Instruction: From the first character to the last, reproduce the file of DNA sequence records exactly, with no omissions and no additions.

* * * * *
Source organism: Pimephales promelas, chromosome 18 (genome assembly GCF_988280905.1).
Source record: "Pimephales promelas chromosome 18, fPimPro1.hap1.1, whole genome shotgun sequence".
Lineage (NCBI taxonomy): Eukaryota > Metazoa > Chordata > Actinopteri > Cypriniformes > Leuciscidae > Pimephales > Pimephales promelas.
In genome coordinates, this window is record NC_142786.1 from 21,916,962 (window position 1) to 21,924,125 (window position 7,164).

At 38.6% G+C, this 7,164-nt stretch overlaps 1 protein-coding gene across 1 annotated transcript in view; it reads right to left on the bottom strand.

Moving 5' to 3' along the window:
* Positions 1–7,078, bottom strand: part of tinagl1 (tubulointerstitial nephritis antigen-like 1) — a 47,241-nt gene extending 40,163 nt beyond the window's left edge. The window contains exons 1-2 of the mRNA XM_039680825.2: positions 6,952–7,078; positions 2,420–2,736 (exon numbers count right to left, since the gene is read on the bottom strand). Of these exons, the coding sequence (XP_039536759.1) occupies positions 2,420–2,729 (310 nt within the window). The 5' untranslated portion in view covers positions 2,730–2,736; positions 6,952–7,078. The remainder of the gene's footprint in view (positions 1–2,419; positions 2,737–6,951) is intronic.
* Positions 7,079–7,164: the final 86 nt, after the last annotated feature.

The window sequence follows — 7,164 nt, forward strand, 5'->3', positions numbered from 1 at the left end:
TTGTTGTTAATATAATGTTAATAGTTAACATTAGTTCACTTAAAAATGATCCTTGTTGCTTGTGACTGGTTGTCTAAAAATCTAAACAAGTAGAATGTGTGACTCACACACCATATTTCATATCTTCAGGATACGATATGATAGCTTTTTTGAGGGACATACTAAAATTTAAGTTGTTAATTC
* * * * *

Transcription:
Source organism: Pimephales promelas, chromosome 18 (genome assembly GCF_988280905.1).
Source record: "Pimephales promelas chromosome 18, fPimPro1.hap1.1, whole genome shotgun sequence".
Lineage (NCBI taxonomy): Eukaryota > Metazoa > Chordata > Actinopteri > Cypriniformes > Leuciscidae > Pimephales > Pimephales promelas.
In genome coordinates, this window is record NC_142786.1 from 21,916,962 (window position 1) to 21,924,125 (window position 7,164).

At 38.6% G+C, this 7,164-nt stretch overlaps 1 protein-coding gene across 1 annotated transcript in view; it reads right to left on the bottom strand.

Moving 5' to 3' along the window:
* Positions 1–7,078, bottom strand: part of tinagl1 (tubulointerstitial nephritis antigen-like 1) — a 47,241-nt gene extending 40,163 nt beyond the window's left edge. The window contains exons 1-2 of the mRNA XM_039680825.2: positions 6,952–7,078; positions 2,420–2,736 (exon numbers count right to left, since the gene is read on the bottom strand). Of these exons, the coding sequence (XP_039536759.1) occupies positions 2,420–2,729 (310 nt within the window). The 5' untranslated portion in view covers positions 2,730–2,736; positions 6,952–7,078. The remainder of the gene's footprint in view (positions 1–2,419; positions 2,737–6,951) is intronic.
* Positions 7,079–7,164: the final 86 nt, after the last annotated feature.

The window sequence follows — 7,164 nt, forward strand, 5'->3', positions numbered from 1 at the left end:
TTGTTGTTAATATAATGTTAATAGTTAACATTAGTTCACTTAAAAATGATCCTTGTTGCTTGTGACTGGTTGTCTAAAAATCTAAACAAGTAGAATGTGTGACTCACACACCATATTTCATATCTTCAGGATACGATATGATAGCTTTTTTGAGGGACATACTAAAATTTAAGTTGTTAATTC